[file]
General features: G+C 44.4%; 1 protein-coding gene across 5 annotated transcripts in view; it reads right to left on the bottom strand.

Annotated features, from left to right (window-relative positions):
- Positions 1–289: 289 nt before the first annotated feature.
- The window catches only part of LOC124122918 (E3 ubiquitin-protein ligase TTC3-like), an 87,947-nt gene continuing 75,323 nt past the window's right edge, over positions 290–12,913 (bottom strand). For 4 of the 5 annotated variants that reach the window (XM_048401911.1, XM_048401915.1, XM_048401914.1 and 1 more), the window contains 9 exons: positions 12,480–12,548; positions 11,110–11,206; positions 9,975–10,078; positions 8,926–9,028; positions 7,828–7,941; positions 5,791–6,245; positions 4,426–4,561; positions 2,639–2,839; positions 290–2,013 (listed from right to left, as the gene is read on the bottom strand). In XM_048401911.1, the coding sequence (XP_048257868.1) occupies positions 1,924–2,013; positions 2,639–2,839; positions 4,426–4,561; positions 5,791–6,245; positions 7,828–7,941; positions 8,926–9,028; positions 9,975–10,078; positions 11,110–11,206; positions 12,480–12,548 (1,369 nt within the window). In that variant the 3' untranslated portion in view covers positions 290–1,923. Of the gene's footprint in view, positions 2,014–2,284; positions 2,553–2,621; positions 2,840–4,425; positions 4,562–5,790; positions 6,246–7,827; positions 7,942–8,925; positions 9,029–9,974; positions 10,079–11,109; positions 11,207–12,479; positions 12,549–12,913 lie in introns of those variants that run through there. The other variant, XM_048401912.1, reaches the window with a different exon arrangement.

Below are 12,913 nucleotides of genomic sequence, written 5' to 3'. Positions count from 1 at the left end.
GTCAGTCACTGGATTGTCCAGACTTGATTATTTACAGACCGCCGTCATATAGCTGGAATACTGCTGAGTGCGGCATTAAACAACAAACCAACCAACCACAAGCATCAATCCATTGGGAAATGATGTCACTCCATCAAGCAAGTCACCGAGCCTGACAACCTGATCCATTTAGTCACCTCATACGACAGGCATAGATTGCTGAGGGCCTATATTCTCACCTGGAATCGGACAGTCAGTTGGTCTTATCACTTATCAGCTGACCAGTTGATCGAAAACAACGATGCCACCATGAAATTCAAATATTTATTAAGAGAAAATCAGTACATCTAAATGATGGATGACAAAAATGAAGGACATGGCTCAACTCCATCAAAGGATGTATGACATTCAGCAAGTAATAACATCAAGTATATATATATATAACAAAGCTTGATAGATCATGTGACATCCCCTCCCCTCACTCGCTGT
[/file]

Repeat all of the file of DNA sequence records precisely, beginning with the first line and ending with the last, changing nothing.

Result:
General features: G+C 44.4%; 1 protein-coding gene across 5 annotated transcripts in view; it reads right to left on the bottom strand.

Annotated features, from left to right (window-relative positions):
- Positions 1–289: 289 nt before the first annotated feature.
- The window catches only part of LOC124122918 (E3 ubiquitin-protein ligase TTC3-like), an 87,947-nt gene continuing 75,323 nt past the window's right edge, over positions 290–12,913 (bottom strand). For 4 of the 5 annotated variants that reach the window (XM_048401911.1, XM_048401915.1, XM_048401914.1 and 1 more), the window contains 9 exons: positions 12,480–12,548; positions 11,110–11,206; positions 9,975–10,078; positions 8,926–9,028; positions 7,828–7,941; positions 5,791–6,245; positions 4,426–4,561; positions 2,639–2,839; positions 290–2,013 (listed from right to left, as the gene is read on the bottom strand). In XM_048401911.1, the coding sequence (XP_048257868.1) occupies positions 1,924–2,013; positions 2,639–2,839; positions 4,426–4,561; positions 5,791–6,245; positions 7,828–7,941; positions 8,926–9,028; positions 9,975–10,078; positions 11,110–11,206; positions 12,480–12,548 (1,369 nt within the window). In that variant the 3' untranslated portion in view covers positions 290–1,923. Of the gene's footprint in view, positions 2,014–2,284; positions 2,553–2,621; positions 2,840–4,425; positions 4,562–5,790; positions 6,246–7,827; positions 7,942–8,925; positions 9,029–9,974; positions 10,079–11,109; positions 11,207–12,479; positions 12,549–12,913 lie in introns of those variants that run through there. The other variant, XM_048401912.1, reaches the window with a different exon arrangement.

Below are 12,913 nucleotides of genomic sequence, written 5' to 3'. Positions count from 1 at the left end.
GTCAGTCACTGGATTGTCCAGACTTGATTATTTACAGACCGCCGTCATATAGCTGGAATACTGCTGAGTGCGGCATTAAACAACAAACCAACCAACCACAAGCATCAATCCATTGGGAAATGATGTCACTCCATCAAGCAAGTCACCGAGCCTGACAACCTGATCCATTTAGTCACCTCATACGACAGGCATAGATTGCTGAGGGCCTATATTCTCACCTGGAATCGGACAGTCAGTTGGTCTTATCACTTATCAGCTGACCAGTTGATCGAAAACAACGATGCCACCATGAAATTCAAATATTTATTAAGAGAAAATCAGTACATCTAAATGATGGATGACAAAAATGAAGGACATGGCTCAACTCCATCAAAGGATGTATGACATTCAGCAAGTAATAACATCAAGTATATATATATATAACAAAGCTTGATAGATCATGTGACATCCCCTCCCCTCACTCGCTGT